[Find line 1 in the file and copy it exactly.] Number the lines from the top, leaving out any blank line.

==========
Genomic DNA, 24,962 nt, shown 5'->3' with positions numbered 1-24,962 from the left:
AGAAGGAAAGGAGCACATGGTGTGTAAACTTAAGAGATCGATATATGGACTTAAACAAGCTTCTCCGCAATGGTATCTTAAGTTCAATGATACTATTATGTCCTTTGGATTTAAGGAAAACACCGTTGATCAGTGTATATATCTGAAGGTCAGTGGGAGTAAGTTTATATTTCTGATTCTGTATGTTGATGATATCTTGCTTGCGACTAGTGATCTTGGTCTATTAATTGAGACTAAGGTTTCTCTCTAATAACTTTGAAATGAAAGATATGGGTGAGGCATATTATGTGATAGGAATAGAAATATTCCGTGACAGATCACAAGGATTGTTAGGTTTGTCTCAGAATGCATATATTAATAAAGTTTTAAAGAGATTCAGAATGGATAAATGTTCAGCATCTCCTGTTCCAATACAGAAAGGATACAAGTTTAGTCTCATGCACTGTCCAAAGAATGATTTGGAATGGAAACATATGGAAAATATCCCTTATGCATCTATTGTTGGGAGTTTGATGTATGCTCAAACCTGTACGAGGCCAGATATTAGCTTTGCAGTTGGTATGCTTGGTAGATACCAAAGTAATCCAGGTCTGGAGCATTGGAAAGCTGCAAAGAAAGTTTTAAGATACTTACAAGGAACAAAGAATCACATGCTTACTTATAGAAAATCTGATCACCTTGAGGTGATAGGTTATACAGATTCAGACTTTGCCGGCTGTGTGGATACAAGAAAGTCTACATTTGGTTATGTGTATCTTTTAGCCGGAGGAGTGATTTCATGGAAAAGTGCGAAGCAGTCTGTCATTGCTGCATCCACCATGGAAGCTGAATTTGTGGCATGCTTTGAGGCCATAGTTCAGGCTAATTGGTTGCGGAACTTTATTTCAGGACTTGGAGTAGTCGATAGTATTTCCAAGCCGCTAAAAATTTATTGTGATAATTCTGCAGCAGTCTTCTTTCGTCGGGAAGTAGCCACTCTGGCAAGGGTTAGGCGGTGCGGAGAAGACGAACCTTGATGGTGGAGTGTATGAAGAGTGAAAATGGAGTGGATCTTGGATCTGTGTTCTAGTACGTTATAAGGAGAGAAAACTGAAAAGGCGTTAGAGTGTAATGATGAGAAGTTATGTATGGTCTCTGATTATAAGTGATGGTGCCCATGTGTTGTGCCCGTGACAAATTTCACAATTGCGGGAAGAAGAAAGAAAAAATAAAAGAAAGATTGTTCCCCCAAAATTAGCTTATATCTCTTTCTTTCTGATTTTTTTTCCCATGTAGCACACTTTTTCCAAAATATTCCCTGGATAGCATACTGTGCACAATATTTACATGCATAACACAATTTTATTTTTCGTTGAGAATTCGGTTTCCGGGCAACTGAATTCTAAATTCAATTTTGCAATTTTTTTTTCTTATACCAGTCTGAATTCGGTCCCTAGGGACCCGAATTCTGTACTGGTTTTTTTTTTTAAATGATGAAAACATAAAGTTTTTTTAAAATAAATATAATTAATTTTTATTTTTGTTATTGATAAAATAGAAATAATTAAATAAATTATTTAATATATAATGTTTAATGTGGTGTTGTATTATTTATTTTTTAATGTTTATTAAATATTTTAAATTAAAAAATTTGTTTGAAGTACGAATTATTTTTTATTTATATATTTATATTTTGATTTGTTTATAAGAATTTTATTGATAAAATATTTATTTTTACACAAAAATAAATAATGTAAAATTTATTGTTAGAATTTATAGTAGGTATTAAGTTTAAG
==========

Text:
Genomic DNA, 24,962 nt, shown 5'->3' with positions numbered 1-24,962 from the left: